Officers have been stopping and checking a million cars and drivers a month since late 2010. Last year, the Road Accident Fund finalised about 149 467 claims and paid out over R12-billion to claimants.
“We have a strategy and a couple of plans. Neither has ever been implemented in full. It’s been a fragmented approach to traffic safety,” he said.
In order to make the strategies work regardless of which province or municipality is running enforcement efforts, a policy framework was needed, he added.
“We need to move away from just looking at speed prosecution. Having guys on the road patrolling, visible, with their lights on in traffic, stopping people doing stupid things, educating people and having a one on one conversation on the roadside, without asking for lunch money or a coke,” said Ronald.
The cost of accidents
According to the AA, between March 2010 to April 2011 the cost of all crashes was R157.7-billion. This includes fatalities, injuries, damage to the economy, emergency services, insurance claims and payments from the Road Accident Fund for medical claims and future loss of earnings
But Ashref Ismail, spokesperson for the Road Traffic Management Corporation, defended the use of roadblocks and speeding cameras to enforce traffic violations like drunk driving and speeding.
He said that because cameras can snap pictures of speeding cars automatically, 24 hours a day, the figures comparing fines issued by officers as versus cameras would always be skewed.
Road blocks are also just one of a bouquet of interventions that can be implemented in traffic law enforcement, and they work well to prevent crime and drunk driving and to assess the roadworthiness of vehicles.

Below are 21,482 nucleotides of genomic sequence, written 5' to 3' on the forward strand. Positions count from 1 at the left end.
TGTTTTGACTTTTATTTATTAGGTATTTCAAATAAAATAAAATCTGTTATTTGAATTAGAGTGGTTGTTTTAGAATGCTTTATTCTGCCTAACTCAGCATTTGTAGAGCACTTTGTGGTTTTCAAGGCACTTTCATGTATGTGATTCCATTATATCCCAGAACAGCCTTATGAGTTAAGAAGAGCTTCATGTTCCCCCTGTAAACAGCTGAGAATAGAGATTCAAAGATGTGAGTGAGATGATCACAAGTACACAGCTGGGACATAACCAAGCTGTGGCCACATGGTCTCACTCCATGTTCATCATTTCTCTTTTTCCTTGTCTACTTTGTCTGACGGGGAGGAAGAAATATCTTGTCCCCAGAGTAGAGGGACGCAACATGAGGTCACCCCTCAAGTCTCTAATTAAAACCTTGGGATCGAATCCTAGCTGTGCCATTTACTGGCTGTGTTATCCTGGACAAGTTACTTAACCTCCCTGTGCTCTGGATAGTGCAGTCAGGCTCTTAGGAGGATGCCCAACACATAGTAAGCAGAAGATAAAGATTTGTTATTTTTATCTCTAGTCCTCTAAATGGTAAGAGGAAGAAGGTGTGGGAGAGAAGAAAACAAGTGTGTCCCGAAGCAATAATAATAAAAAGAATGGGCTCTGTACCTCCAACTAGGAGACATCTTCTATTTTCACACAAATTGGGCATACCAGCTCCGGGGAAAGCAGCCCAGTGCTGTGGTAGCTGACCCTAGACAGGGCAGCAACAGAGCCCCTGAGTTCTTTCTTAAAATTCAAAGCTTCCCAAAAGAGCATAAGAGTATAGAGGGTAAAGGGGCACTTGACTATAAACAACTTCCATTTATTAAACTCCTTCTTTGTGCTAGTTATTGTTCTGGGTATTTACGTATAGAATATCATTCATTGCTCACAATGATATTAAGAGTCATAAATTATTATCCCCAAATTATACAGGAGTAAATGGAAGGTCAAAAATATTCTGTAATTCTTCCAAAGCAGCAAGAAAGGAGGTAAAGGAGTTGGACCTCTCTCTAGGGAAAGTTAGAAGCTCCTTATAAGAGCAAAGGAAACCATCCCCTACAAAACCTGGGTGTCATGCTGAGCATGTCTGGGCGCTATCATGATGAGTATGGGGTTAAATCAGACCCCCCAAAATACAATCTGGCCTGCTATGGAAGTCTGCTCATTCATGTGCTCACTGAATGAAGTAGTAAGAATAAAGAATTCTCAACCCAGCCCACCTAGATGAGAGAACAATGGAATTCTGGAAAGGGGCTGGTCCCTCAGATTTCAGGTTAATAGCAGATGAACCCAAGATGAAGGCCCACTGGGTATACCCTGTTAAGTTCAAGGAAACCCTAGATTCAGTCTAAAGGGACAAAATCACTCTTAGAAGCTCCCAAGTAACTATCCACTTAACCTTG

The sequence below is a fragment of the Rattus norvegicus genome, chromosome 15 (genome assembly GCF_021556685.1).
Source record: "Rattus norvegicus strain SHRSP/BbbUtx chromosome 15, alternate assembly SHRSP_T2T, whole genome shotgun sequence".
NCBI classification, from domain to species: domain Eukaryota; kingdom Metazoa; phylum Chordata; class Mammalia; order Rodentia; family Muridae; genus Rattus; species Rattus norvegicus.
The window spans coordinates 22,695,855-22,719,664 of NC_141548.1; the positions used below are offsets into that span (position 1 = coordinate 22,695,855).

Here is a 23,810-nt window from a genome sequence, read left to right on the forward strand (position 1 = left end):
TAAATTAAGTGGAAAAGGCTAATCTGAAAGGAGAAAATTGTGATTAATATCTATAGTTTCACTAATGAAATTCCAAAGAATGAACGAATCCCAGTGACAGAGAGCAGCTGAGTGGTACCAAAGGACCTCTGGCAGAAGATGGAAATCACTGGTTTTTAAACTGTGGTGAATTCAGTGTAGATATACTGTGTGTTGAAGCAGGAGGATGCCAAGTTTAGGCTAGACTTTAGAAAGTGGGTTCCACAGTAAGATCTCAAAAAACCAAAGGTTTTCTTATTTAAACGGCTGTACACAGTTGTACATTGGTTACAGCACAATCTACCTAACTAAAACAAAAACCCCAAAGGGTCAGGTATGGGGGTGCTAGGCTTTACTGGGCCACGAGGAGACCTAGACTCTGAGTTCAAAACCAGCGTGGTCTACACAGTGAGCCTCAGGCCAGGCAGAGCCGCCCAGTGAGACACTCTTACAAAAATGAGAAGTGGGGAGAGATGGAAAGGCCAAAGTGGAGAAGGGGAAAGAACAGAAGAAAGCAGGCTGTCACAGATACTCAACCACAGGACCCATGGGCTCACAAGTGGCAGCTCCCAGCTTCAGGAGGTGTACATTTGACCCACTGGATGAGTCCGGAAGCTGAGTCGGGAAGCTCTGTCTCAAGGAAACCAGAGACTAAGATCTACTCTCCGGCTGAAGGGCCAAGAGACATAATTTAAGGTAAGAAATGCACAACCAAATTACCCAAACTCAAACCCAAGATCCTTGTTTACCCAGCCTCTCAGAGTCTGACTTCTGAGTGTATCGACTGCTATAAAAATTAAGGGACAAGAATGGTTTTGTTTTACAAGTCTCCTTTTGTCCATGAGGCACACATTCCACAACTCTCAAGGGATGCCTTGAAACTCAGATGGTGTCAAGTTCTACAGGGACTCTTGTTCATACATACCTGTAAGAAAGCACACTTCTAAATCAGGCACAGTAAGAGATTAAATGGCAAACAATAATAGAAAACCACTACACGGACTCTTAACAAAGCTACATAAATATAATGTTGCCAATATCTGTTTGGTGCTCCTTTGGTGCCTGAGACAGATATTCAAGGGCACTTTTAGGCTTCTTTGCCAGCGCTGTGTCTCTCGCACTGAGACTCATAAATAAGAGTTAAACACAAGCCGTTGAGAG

Ismail said it’s unfortunate that the media only focuses on road safety during the festive season and Easter.
“Road safety is not sexy or glamorous but during Easter and the festive season where nothing happens, it helps to fill spaces [in newspapers] and it gives us much needed exposure and space to spread the message,” he said.
Challenges to enforcing traffic
He admitted that there were serious challenges to enforcing traffic.
“We have 17 000 officers trying to police a road network of over 750 000km around the country. Almost 8 000 of them are metro police, and they also have to … split their attention between bylaw enforcement, crime prevention and traffic,” he said.
Ismail maintained that the political will to tackle the problem is there, saying all politicians had rallied to the cause.
“The political will is there but to make those things work you need funding. You need treasury. You’re not just going to get 5 000 additional officers. Road safety is competing with a number of other social causes as well – crime, HIV/Aids, social injustices of the past that are to be rectified,” he said.
According to Ismail, the three key contributors to South Africa’s high number of road deaths include driving at speeds that are too high for circumstances, drinking and driving as well as drinking and walking, and dangerous overtaking – such as overtaking on barrier lines or overtaking in the face of oncoming vehicles.
The state's strategies
Transport department spokesperson Tiyani Rikhotso also defended the state’s strategies for improving road safety.
“Our plans are well on par with those being implemented by other countries. We however seem to be faced with unique challenges here,” he said, adding that people need to begin taking responsibility beyond the programmes government has in place.
“People have not appreciated the danger associated with dangerous and reckless behaviour on the roads or the consequences that come thereafter. We’ve grown accustomed to counting dead bodies.”
“We’re looking at a holistic approach beyond enforcement but we want the nation to get involved … I don’t think people fully recognise that the violation of a traffic law is a crime."